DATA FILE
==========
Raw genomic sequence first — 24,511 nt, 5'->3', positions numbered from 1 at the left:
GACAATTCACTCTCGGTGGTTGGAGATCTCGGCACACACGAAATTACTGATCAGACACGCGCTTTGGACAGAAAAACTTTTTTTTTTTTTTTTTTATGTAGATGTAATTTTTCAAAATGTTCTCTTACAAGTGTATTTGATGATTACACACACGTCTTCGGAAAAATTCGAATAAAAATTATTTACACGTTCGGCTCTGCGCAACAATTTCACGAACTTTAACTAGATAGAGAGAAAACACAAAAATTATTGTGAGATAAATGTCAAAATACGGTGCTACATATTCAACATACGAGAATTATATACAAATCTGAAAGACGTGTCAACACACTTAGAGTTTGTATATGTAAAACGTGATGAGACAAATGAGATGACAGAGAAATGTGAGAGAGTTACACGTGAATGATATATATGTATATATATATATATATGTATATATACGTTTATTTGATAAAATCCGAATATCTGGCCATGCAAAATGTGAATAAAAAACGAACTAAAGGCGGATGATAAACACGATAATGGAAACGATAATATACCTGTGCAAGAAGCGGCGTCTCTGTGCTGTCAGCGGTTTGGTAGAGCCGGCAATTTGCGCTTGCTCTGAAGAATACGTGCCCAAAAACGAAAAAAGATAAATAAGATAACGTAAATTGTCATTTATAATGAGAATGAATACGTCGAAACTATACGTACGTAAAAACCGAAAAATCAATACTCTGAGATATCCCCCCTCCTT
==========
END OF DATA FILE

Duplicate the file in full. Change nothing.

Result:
Raw genomic sequence first — 24,511 nt, 5'->3', positions numbered from 1 at the left:
GACAATTCACTCTCGGTGGTTGGAGATCTCGGCACACACGAAATTACTGATCAGACACGCGCTTTGGACAGAAAAACTTTTTTTTTTTTTTTTTTATGTAGATGTAATTTTTCAAAATGTTCTCTTACAAGTGTATTTGATGATTACACACACGTCTTCGGAAAAATTCGAATAAAAATTATTTACACGTTCGGCTCTGCGCAACAATTTCACGAACTTTAACTAGATAGAGAGAAAACACAAAAATTATTGTGAGATAAATGTCAAAATACGGTGCTACATATTCAACATACGAGAATTATATACAAATCTGAAAGACGTGTCAACACACTTAGAGTTTGTATATGTAAAACGTGATGAGACAAATGAGATGACAGAGAAATGTGAGAGAGTTACACGTGAATGATATATATGTATATATATATATATATGTATATATACGTTTATTTGATAAAATCCGAATATCTGGCCATGCAAAATGTGAATAAAAAACGAACTAAAGGCGGATGATAAACACGATAATGGAAACGATAATATACCTGTGCAAGAAGCGGCGTCTCTGTGCTGTCAGCGGTTTGGTAGAGCCGGCAATTTGCGCTTGCTCTGAAGAATACGTGCCCAAAAACGAAAAAAGATAAATAAGATAACGTAAATTGTCATTTATAATGAGAATGAATACGTCGAAACTATACGTACGTAAAAACCGAAAAATCAATACTCTGAGATATCCCCCCTCCTT